Although countless packages arrive in the United States from China every single day, there has been an influx of mysterious packages containing seeds that have many people terrified for their safety. These packages have been arriving in the United States from China and have put officials in several states on high alert. Not only are authorities worried that China might be trying to get people to plant something that does not belong in North America – they have issued a warning to any person who has received the mysterious bag from President Trump’s rival country.

If you receive an unsolicited package of seeds from China, do NOT plant them in your yard. Authorities do not know what type of seeds these packages contain, but they are terrified that the Chinese could be trying to get Americans to plant something dangerous to both the individual and the society at large.

Agriculture departments in thirty states have issued statements WARNING residents to beware of these unsolicited Chinese packages. According to Yahoo News, residents from the following states must be vigilant and check their packages twice for seeds from China.

Alabama, Arkansas, Colorado, Delaware, Florida, Georgia, Iowa, Kansas, Kentucky, Louisiana, Maryland, Michigan, Minnesota, Mississippi, Montana, Nebraska, Nevada, New Hampshire, New Jersey, North Carolina, North Dakota, Oklahoma, Oregon, South Carolina, Tennessee, Texas, Virginia, West Virginia, Washington, and Wyoming.

Residents from Arizona, Ohio, and Utah have reported receiving these packages. There could be any number of people who did not report the bizarre occurrence and instead planted the seeds in the ground. If you live near one of these people, then you might be in danger, depending on what the Chinese packages contained.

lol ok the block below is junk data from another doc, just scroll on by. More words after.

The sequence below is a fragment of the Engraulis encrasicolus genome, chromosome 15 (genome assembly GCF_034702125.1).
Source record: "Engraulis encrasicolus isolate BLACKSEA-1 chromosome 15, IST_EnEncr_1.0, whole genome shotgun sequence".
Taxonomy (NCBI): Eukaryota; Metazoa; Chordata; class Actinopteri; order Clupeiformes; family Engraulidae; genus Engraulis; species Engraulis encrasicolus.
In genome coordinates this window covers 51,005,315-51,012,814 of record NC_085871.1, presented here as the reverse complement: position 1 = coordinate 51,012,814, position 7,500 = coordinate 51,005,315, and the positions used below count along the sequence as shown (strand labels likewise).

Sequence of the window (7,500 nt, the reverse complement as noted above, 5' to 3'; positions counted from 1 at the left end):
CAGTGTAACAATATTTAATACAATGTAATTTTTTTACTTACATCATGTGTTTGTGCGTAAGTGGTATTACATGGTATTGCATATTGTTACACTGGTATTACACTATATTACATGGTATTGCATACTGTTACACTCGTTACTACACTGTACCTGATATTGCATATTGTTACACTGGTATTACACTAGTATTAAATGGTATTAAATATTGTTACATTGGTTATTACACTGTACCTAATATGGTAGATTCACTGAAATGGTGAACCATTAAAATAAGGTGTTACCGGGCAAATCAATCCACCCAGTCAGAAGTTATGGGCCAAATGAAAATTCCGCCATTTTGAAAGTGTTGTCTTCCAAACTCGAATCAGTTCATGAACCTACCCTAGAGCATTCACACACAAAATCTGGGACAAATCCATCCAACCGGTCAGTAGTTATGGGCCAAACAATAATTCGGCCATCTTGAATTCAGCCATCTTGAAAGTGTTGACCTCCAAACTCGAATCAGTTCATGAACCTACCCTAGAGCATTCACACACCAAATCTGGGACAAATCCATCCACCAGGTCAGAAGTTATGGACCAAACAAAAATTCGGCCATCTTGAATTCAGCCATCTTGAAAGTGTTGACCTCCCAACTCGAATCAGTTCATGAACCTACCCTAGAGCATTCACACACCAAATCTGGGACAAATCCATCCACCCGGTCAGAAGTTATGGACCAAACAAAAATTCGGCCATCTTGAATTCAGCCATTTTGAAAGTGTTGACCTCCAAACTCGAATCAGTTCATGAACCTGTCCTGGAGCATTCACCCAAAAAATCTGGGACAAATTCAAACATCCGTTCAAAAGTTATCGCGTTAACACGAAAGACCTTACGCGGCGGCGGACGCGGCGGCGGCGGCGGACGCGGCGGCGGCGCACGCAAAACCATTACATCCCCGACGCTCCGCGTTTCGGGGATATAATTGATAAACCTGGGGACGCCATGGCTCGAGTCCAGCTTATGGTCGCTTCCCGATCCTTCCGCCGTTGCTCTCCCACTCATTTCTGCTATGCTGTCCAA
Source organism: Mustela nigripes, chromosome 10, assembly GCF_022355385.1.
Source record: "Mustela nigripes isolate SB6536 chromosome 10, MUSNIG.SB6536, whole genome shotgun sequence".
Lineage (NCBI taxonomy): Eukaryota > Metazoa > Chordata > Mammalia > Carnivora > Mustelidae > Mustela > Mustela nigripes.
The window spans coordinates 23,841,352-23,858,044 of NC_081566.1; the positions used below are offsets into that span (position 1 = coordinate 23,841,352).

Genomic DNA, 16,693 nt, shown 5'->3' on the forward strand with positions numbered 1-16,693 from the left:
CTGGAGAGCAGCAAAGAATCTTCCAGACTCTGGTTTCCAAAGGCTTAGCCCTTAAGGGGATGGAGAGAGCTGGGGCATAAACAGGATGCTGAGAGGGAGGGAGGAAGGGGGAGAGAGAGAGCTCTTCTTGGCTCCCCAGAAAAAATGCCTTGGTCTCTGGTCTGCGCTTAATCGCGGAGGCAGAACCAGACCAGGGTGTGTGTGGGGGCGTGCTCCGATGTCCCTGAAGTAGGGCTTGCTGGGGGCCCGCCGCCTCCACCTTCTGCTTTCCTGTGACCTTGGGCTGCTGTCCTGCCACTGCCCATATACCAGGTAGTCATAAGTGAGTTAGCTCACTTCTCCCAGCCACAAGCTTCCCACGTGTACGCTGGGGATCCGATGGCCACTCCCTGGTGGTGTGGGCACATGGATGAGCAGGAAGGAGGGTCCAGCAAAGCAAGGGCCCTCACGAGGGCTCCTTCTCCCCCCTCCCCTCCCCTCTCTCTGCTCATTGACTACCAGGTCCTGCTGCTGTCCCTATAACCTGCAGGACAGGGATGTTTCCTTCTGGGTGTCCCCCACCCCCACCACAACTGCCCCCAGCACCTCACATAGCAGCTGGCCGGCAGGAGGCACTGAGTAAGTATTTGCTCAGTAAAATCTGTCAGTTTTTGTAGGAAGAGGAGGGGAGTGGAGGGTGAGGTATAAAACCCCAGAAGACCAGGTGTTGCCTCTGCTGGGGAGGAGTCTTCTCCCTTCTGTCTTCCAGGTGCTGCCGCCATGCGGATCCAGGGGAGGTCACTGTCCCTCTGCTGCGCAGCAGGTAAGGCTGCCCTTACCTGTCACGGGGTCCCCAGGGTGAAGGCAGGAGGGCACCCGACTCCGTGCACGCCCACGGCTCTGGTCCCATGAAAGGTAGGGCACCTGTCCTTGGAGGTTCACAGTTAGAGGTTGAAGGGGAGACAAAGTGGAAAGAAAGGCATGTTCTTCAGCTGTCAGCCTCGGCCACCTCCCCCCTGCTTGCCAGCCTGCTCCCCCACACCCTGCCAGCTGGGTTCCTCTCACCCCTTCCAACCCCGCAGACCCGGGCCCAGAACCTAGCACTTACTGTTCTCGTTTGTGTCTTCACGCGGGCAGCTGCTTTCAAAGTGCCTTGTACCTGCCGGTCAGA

Reports indicate that these seeds were disguised in packages labeled as jewelry. They may also have Chinese characters written on the packages. Whether or not these packages were improperly filled or were sent as some sort of biological weapon has yet to be confirmed or denied.

Lori Culley, from Tooele, Utah, told Fox 13 that she could not wait to open up the two small packages she found in her mailbox. They were clearly from China, given all the Chinese characters written on the outside of the packaging. She thought the boxes contained earrings that she had ordered. Instead, they contained seeds that she contemplated planting in the ground.

“I opened them up, and they were seeds,” Culley said. “Obviously, they’re not jewelry.”

Culley posted about the Chinese seeds on Facebook. About forty people reached out to her, indicating that they, too, had received unsolicited seeds from China.

Sid Miller, the Texas agriculture commissioner, begged Texans not to plant these seeds. He warned that they might be an invasive species or be otherwise unsafe.

“An invasive plant species might not sound threatening, but these small invaders could destroy Texas agriculture,” Miller said in the release. “(The Texas Department of Agriculture) has been working closely with USDA to analyze these unknown seeds so we can protect Texas residents.”

This trend is known as “agricultural smuggling” and can have disastrous effects for the United States if people plant these seeds.

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